On Saturday afternoon the East Somerville Community School auditorium was filled with elected officials, families, students, and other city residents, eagerly awaiting the 11th annual Youth Peace Conference.
According to a press release from last week, the conference “set the stage for dramatic improvement in the lives of thousands of youth.”
This year’s conference, “Views from the Ville: Fact vs. Fiction,” tackled topics such as immigration, racism, displacement, policing, and “fake news.” Shaheim Grant and Janelle Messina were the masters of ceremonies.
The show was dedicated to Charlene Harris, a strong supporter of Teen Empowerment, who passed away in March. Danny Harris, one of her six children, addressed the crowd, thanking them for honoring his mother.
“My mother was the epitome of generosity and selflessness, and one of, if not the most, dedicated community servant this city has ever seen,” he said. “I thank you all for this huge honor and ask that you keep the spirit of Charlene Harris alive…and help benefit this great community of ours.”
The show featured around a skit with three different, but connecting, storylines.
When the characters are confronted by the results of the November presidential election, they realize a majority of them are at risk — at risk of deportation, hatred, racism, and more. They inspire one another to spread real news, focus on real issues, and inspire one another.
The first story followed a pair of journalists, Carolina (Nicole Santana) and Stephen (Jonathan Aguilar) covering the presidential elections in June.
While Stephen is ready to have fun because he suspects presidential candidate Hillary Clinton will win by a landslide, Carolina is taking her job extremely seriously, and is confused as to why no one else seems to care. She insists Stephen leave her to her work, and suggests he do the same.
After Donald Trump wins the election, Stephen is harassed and victim of racist comments about Mexican people. He starts to realize what the results of the election mean, and vows to spread true and personal stories with Carolina.
The second story followed a group of students, Izzy (Lola Vira), Maria (Zimoara Perlerla), Leandra (Landy Valcourt), and John (Kai Treck). Izzy meets John, a new student from Maine. When she introduces him to Maria, they find out they have very different opinions regarding the presidential election.
John insists the two candidates are equally as bad, accidentally offending his friend. But after a few awkward interactions, the characters realize they must engage in conversation with people who have different opinions than her, and try to come to a point of understanding.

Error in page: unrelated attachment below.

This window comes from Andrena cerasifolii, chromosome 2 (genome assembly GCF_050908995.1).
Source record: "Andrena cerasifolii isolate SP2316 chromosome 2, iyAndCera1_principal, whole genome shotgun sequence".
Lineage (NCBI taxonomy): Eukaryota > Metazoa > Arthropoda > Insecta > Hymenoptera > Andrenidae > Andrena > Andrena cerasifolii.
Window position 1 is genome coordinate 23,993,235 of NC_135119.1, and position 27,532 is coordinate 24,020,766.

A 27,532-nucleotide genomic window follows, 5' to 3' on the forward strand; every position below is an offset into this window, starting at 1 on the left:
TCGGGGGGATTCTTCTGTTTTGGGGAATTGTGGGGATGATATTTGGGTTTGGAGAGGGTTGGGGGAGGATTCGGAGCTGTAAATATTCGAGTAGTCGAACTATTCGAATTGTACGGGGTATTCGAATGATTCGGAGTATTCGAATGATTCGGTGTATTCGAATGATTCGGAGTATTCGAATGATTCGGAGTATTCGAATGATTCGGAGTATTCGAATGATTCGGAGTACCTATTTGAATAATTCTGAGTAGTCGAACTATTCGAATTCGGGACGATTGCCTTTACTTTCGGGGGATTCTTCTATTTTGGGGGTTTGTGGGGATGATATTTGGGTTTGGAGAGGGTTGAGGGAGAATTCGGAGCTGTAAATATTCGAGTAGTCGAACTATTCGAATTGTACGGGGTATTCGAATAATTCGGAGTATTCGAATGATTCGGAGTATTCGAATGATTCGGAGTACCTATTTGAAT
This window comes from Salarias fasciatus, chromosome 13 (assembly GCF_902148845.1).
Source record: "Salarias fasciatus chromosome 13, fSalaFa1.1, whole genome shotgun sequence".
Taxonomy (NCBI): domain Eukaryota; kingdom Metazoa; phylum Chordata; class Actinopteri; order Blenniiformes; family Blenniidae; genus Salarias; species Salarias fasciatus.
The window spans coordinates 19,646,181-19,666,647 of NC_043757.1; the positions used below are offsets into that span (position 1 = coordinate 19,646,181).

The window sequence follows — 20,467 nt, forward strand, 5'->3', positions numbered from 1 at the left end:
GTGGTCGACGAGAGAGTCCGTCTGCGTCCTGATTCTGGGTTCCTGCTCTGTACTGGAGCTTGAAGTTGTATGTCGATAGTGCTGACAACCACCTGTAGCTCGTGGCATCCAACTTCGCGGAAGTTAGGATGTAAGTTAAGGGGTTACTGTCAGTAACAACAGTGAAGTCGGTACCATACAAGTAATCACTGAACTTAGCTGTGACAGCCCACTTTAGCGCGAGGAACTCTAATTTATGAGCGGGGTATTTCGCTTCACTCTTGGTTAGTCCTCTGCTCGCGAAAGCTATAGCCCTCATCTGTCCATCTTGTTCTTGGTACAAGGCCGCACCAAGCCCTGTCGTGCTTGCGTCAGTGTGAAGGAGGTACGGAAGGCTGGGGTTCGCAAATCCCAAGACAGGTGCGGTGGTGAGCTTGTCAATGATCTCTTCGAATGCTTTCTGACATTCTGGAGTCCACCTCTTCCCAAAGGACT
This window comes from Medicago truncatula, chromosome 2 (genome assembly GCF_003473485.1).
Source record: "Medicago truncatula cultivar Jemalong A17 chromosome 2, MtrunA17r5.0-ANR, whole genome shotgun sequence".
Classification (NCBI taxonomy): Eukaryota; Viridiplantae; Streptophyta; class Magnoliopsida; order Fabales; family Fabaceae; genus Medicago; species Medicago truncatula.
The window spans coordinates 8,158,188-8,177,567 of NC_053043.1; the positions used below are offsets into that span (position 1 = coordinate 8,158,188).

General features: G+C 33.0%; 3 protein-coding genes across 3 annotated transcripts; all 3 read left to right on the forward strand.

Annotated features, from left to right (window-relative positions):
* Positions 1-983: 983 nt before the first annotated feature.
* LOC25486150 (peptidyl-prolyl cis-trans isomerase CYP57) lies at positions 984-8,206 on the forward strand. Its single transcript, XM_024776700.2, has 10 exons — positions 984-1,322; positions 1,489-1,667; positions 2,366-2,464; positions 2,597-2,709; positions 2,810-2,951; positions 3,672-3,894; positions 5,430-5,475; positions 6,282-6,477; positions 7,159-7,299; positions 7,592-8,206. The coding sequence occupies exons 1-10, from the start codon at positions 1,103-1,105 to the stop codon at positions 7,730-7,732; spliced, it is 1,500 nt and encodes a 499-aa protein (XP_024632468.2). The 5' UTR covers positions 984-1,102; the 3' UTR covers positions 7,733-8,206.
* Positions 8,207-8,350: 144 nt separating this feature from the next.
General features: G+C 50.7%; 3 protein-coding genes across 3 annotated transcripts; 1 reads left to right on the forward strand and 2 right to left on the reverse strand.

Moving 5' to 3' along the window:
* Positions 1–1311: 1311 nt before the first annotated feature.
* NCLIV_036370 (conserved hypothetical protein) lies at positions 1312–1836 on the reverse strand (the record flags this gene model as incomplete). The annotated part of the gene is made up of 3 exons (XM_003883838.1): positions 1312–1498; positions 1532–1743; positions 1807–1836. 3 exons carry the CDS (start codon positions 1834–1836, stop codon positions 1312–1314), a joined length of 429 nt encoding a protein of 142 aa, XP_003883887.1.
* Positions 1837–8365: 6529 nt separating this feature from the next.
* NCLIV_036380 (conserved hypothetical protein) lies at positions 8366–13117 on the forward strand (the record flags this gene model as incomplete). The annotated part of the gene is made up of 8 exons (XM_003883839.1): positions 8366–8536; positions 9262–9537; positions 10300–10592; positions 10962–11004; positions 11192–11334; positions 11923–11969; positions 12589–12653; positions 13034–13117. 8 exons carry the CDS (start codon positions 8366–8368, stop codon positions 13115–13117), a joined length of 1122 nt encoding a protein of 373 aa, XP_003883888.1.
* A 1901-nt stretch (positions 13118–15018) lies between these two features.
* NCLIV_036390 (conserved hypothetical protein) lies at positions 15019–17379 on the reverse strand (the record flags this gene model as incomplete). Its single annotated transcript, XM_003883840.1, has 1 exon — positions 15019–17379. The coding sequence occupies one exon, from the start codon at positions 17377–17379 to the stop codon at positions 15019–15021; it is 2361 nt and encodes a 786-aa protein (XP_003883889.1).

The third story followed two brothers, Angel (Kenneth Doherty), Ricco (Manuel Santiago), their mother (Tatiana Grullon) and their friend Bobby (CJ Felix).
When President Trump is elected, Angel is terrified his mom will be deported But his older brother Ricco promises to take care of him and their family. Their friend, Bobby, gets Angel into some trouble, leading towards an altercation with police. Ricco talks to both Angel and Bobby, and with a bit of harsh reality, the two vow to support one another and work hard to better their lives.
The show also included an array musical and spoken word performances. Performers included: Jannelle Messina (poet), Ellie Billion (poet), Corif Rudolph (singer), Nigel Baugh (rapper), Ashley Joseph (rapper), Oskervens Leneus (singer), Jackie Eloi (poet and singer), Oscar Zelayandia (singer), Brendan Dinardo (singer), Elvis Solares (singer), and Samantha Fillmore (poet).
Five teens also read personal essays, starting with Djamilson Diveiga and his move from Dorchester to Somerville.
Living in Dorchester, said Diveiga, he was surrounded by violence and drama. But after finding a community center, and eventually Teen Empowerment in Somerville, he feels like he’s on the right path.
Jonathan Aguilar, 20, spoke about his struggles as a gay man. He and his other LGBTQ-identifying friends are comfortable in Somerville, something he is thankful for.
“We matter here,” he said.
Mike Vaglica came to the United States in 2004, leaving his family in his home country to seek a better life. The country opened its doors, he said, warm-heartedly, but now he feels like in the wake of recent political events and actions the “welcome mat” has disappeared.
He remains optimistic, he said, because he believes teens have the power to change the world, to bring peace into the community.
Brayden Goldstein, and eighth grader, spoke about religious oppression and expression. Coming from a Jewish family in a heavily-Catholic area, he’s felt excluded for his beliefs.
When he and his friend wore spaghetti strainers to school in honor of “Pastafarianism,” honoring “the flying spaghetti monster,” he was immediately sent to the office for honoring the “fake” religion.
But he told administrators he was simply practicing what he believed in, and isn’t what they’re doing against religious freedom?
“Religion shouldn’t be engrained in school,” said Goldstein. “What I went through is nothing compared to what people went through before me.”
Ileana Perlera spoke as well, sharing her experience as pansexual, which she described as loving someone regardless or gender, sex and/or identity. With a vice president who supposedly supported gay conversion therapy, Perlera was terrified to come out.
But, she said, in a state that welcomes the LGBTQ community, we can foster acceptance, ban conversion therapy and take a stand against hatred.
After the show, audience members were invited to mental health workshops, hosted by the youth, and enjoy free ice cream, courtesy of J.P Licks.